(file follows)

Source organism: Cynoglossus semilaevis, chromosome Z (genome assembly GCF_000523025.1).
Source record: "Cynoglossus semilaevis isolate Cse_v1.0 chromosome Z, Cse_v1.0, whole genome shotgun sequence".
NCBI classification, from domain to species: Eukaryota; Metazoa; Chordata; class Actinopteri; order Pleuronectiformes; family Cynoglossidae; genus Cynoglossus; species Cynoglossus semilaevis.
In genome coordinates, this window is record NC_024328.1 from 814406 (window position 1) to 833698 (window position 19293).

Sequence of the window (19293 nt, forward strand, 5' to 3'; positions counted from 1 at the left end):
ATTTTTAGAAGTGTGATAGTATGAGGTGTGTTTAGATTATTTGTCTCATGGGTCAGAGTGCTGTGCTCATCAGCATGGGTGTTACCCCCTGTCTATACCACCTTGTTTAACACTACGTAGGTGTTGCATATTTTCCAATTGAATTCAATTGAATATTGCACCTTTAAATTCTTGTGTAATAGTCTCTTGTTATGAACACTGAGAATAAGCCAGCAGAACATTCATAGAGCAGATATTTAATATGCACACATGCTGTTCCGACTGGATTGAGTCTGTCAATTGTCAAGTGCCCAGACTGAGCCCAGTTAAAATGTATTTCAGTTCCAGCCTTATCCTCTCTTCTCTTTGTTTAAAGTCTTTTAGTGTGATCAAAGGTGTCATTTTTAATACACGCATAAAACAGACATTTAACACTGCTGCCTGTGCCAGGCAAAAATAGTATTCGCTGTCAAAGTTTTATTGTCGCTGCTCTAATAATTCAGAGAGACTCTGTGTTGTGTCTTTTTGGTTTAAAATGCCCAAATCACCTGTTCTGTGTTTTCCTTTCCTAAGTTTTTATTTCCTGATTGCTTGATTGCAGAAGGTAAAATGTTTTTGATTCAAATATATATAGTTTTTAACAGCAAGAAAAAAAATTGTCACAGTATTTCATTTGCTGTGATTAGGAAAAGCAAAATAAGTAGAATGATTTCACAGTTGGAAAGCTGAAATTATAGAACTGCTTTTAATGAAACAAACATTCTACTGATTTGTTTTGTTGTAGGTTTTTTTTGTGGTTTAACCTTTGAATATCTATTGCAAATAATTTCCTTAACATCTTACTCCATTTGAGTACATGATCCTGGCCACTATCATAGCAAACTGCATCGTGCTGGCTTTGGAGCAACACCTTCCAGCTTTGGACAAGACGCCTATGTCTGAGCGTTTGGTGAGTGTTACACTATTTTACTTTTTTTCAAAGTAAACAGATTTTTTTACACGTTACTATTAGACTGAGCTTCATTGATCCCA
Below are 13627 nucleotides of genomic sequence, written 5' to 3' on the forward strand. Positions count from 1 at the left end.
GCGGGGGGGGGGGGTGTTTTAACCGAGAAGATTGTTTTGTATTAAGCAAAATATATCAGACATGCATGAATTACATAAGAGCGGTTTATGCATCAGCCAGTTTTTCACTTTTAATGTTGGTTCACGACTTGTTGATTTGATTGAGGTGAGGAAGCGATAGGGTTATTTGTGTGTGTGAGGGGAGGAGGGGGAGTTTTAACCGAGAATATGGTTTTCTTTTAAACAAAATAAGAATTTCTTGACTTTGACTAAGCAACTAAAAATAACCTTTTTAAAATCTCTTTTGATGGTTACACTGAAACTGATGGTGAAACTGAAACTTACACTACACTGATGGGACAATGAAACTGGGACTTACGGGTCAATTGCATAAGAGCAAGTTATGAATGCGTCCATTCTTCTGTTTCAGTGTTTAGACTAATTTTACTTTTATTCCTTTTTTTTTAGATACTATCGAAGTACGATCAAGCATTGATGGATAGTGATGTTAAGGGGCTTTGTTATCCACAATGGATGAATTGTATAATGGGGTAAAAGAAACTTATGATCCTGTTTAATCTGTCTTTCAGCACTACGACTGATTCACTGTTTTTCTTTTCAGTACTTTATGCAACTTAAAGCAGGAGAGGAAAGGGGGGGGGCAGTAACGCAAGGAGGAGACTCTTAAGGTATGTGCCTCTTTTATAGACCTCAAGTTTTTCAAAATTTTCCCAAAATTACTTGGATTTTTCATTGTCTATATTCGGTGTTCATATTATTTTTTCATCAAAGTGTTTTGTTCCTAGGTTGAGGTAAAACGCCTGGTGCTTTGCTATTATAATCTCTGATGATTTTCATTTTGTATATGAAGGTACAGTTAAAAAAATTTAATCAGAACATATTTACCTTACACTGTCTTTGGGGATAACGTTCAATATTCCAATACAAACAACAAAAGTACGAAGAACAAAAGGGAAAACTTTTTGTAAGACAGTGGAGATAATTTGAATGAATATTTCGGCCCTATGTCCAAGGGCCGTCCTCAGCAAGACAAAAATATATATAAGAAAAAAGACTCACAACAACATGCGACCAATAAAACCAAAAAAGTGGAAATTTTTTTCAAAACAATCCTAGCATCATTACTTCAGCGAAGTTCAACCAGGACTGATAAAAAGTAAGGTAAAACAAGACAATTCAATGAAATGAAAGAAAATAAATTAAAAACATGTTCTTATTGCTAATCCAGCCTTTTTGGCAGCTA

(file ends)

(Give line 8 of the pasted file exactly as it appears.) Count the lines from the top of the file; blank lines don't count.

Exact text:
GCGGGGGGGGGGGGTGTTTTAACCGAGAAGATTGTTTTGTATTAAGCAAAATATATCAGACATGCATGAATTACATAAGAGCGGTTTATGCATCAGCCAGTTTTTCACTTTTAATGTTGGTTCACGACTTGTTGATTTGATTGAGGTGAGGAAGCGATAGGGTTATTTGTGTGTGTGAGGGGAGGAGGGGGAGTTTTAACCGAGAATATGGTTTTCTTTTAAACAAAATAAGAATTTCTTGACTTTGACTAAGCAACTAAAAATAACCTTTTTAAAATCTCTTTTGATGGTTACACTGAAACTGATGGTGAAACTGAAACTTACACTACACTGATGGGACAATGAAACTGGGACTTACGGGTCAATTGCATAAGAGCAAGTTATGAATGCGTCCATTCTTCTGTTTCAGTGTTTAGACTAATTTTACTTTTATTCCTTTTTTTTTAGATACTATCGAAGTACGATCAAGCATTGATGGATAGTGATGTTAAGGGGCTTTGTTATCCACAATGGATGAATTGTATAATGGGGTAAAAGAAACTTATGATCCTGTTTAATCTGTCTTTCAGCACTACGACTGATTCACTGTTTTTCTTTTCAGTACTTTATGCAACTTAAAGCAGGAGAGGAAAGGGGGGGGGCAGTAACGCAAGGAGGAGACTCTTAAGGTATGTGCCTCTTTTATAGACCTCAAGTTTTTCAAAATTTTCCCAAAATTACTTGGATTTTTCATTGTCTATATTCGGTGTTCATATTATTTTTTCATCAAAGTGTTTTGTTCCTAGGTTGAGGTAAAACGCCTGGTGCTTTGCTATTATAATCTCTGATGATTTTCATTTTGTATATGAAGGTACAGTTAAAAAAATTTAATCAGAACATATTTACCTTACACTGTCTTTGGGGATAACGTTCAATATTCCAATACAAACAACAAAAGTACGAAGAACAAAAGGGAAAACTTTTTGTAAGACAGTGGAGATAATTTGAATGAATATTTCGGCCCTATGTCCAAGGGCCGTCCTCAGCAAGACAAAAATATATATAAGAAAAAAGACTCACAACAACATGCGACCAATAAAACCAAAAAAGTGGAAATTTTTTTCAAAACAATCCTAGCATCATTACTTCAGCGAAGTTCAACCAGGACTGATAAAAAGTAAGGTAAAACAAGACAATTCAATGAAATGAAAGAAAATAAATTAAAAACATGTTCTTATTGCTAATCCAGCCTTTTTGGCAGCTA